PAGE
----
The history of the region starts in the 9th century when Norse Viking Helgi magri (Helgi the lean) and his wife, Þórunn hyrna, settled there. The name Akureyri isn’t mentioned until several hundred years later, in 1562.
Akureyri started developing in the 16th century when Danish merchants established a summer trading post. At the time, Icelandic law practically forbade urban living, requiring people to make their living farming their own land or work for someone else. Therefore, merchants were not permitted to live in Akureyri year-round until 1778. A few years later, Akureyri was recognised as an official marketplace, along with a handful of other burgeoning towns in the country, marking the beginning of urban development. Still, Akureyri had a rocky start and didn’t start to blossom until the mid-19th century.
Since then, Akureyri has become a vital hub of commerce, production, arts, culture, and education in North Iceland. The town has produced poets and artists, politicians, and businesspeople who have put their stamp on Iceland as it transformed from a Danish colony to a prosperous independent nation. Akureyri’s history is embedded in the town itself. From the charming houses of the oldest neighbourhood, through the more modern centre to its more recently developed north side, Akureyri’s architecture showcases the different periods of its development.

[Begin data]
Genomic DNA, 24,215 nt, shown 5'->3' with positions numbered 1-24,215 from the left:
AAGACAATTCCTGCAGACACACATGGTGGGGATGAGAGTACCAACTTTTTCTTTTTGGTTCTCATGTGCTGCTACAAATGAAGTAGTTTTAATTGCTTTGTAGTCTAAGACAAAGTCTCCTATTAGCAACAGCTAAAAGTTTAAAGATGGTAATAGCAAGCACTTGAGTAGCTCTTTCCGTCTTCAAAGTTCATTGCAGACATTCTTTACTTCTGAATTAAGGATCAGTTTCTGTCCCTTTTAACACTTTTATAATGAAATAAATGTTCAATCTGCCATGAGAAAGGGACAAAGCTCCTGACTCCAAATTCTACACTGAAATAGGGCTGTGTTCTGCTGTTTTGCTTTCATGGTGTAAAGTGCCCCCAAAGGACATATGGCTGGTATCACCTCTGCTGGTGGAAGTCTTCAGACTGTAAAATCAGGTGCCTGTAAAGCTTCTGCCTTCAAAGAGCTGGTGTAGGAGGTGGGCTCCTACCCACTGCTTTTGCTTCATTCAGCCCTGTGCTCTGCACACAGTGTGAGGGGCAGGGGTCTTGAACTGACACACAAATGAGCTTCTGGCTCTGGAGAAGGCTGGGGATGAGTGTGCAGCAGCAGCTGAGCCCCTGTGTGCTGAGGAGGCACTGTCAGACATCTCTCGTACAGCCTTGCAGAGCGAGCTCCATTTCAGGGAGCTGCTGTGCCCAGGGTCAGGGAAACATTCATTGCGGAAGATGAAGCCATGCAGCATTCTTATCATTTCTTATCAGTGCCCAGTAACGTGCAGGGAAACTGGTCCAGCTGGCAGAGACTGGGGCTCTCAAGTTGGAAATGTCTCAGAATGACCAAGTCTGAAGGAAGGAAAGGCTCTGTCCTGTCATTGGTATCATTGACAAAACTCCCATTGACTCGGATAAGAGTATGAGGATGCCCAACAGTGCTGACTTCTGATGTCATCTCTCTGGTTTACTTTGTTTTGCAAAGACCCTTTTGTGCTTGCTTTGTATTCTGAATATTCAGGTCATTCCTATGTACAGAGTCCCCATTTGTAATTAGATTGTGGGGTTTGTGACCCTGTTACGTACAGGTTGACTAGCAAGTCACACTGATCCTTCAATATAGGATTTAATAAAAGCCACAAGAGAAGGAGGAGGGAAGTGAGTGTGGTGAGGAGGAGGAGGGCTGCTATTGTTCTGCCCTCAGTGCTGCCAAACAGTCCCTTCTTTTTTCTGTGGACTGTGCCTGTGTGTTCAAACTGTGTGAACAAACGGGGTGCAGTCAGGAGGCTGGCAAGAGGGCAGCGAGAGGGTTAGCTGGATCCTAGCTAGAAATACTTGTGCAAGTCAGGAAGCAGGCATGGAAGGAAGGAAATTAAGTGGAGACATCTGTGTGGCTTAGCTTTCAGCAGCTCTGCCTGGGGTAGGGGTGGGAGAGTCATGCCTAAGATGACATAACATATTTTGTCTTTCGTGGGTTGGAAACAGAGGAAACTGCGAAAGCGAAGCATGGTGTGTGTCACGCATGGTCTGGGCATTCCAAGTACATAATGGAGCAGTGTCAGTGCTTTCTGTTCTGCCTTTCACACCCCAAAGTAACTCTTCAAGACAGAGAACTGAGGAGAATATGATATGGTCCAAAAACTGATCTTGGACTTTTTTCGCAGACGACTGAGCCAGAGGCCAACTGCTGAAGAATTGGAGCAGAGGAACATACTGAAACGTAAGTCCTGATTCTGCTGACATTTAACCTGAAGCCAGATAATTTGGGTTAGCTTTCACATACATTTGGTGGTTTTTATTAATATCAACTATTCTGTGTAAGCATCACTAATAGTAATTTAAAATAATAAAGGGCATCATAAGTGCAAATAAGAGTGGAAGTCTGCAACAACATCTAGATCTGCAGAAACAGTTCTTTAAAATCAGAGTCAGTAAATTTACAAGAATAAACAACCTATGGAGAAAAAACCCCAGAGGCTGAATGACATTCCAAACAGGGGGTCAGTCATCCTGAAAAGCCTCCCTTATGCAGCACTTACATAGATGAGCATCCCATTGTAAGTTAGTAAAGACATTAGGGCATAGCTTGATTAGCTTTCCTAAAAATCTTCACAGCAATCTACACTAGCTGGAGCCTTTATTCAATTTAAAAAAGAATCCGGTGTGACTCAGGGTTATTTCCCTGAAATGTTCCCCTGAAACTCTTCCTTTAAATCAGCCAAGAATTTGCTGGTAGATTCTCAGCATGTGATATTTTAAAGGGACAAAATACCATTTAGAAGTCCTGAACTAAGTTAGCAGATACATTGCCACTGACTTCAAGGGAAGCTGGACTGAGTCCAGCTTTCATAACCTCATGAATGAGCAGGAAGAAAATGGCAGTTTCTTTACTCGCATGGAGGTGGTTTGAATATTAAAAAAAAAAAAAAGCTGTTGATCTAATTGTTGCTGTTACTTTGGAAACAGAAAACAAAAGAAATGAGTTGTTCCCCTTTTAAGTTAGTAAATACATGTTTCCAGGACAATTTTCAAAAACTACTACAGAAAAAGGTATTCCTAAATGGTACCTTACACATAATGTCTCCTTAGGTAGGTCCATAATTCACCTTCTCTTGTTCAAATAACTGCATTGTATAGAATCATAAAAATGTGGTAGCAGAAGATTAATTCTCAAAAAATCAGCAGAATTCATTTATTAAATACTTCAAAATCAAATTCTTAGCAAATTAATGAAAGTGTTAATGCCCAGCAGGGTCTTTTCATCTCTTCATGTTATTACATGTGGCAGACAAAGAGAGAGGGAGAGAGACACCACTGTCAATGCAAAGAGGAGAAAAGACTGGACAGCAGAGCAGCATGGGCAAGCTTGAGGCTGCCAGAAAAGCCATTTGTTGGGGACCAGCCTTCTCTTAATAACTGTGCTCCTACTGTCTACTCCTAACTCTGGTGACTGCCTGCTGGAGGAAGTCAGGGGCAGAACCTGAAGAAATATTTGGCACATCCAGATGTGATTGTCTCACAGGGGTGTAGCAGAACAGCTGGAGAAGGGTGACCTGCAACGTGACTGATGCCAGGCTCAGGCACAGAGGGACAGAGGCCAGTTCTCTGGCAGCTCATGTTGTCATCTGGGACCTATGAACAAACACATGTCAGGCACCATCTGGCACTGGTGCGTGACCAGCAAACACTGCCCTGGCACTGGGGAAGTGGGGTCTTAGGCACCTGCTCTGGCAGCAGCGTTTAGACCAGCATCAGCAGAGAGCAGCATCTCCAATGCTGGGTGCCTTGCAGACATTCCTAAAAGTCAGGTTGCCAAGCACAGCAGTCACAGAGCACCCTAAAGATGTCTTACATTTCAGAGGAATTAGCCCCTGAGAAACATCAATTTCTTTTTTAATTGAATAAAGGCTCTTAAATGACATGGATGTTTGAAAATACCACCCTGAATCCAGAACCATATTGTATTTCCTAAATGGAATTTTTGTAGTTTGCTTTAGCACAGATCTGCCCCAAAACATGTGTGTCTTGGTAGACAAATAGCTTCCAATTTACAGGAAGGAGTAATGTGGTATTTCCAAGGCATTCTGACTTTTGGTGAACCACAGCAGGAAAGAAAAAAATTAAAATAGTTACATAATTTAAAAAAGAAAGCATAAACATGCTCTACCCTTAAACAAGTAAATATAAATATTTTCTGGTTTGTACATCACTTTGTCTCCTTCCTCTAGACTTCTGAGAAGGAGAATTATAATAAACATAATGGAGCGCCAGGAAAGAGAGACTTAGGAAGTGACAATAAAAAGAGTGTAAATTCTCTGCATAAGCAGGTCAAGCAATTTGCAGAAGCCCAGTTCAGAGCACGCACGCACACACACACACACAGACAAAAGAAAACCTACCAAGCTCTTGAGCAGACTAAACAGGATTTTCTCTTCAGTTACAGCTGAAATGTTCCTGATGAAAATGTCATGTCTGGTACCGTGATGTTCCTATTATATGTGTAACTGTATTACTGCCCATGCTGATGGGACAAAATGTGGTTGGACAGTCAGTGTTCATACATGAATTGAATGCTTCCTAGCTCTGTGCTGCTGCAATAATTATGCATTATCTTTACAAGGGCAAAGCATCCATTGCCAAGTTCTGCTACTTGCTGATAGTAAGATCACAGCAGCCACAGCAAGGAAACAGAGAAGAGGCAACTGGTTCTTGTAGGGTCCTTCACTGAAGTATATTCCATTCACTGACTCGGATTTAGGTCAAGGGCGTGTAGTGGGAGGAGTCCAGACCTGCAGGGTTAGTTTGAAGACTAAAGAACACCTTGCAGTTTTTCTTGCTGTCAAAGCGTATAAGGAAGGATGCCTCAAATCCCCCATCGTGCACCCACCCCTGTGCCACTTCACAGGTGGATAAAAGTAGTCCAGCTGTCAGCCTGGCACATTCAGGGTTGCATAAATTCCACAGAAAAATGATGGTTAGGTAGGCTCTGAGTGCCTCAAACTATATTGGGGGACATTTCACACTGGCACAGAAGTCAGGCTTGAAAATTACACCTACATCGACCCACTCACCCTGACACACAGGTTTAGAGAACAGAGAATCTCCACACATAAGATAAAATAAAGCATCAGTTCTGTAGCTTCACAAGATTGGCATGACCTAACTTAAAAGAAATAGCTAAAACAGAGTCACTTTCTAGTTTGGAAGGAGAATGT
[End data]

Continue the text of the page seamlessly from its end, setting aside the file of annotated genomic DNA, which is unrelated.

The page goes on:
If you’re interested in learning more about the history of Akureyri, a trip to Akureyri Museum is a must. The homes of notable local poets from different periods have been preserved, so you can visit the house of poet Davíð Stefánsson or that of children’s author Jón Sveinsson, known as Nonni, the author of several autobiographical books about growing up in Akureyri. Finally, taking a historical walk through the town centre and the oldest part of town is a great way to get to know the spirit of Akureyri.
Last updated: 8 May 2023.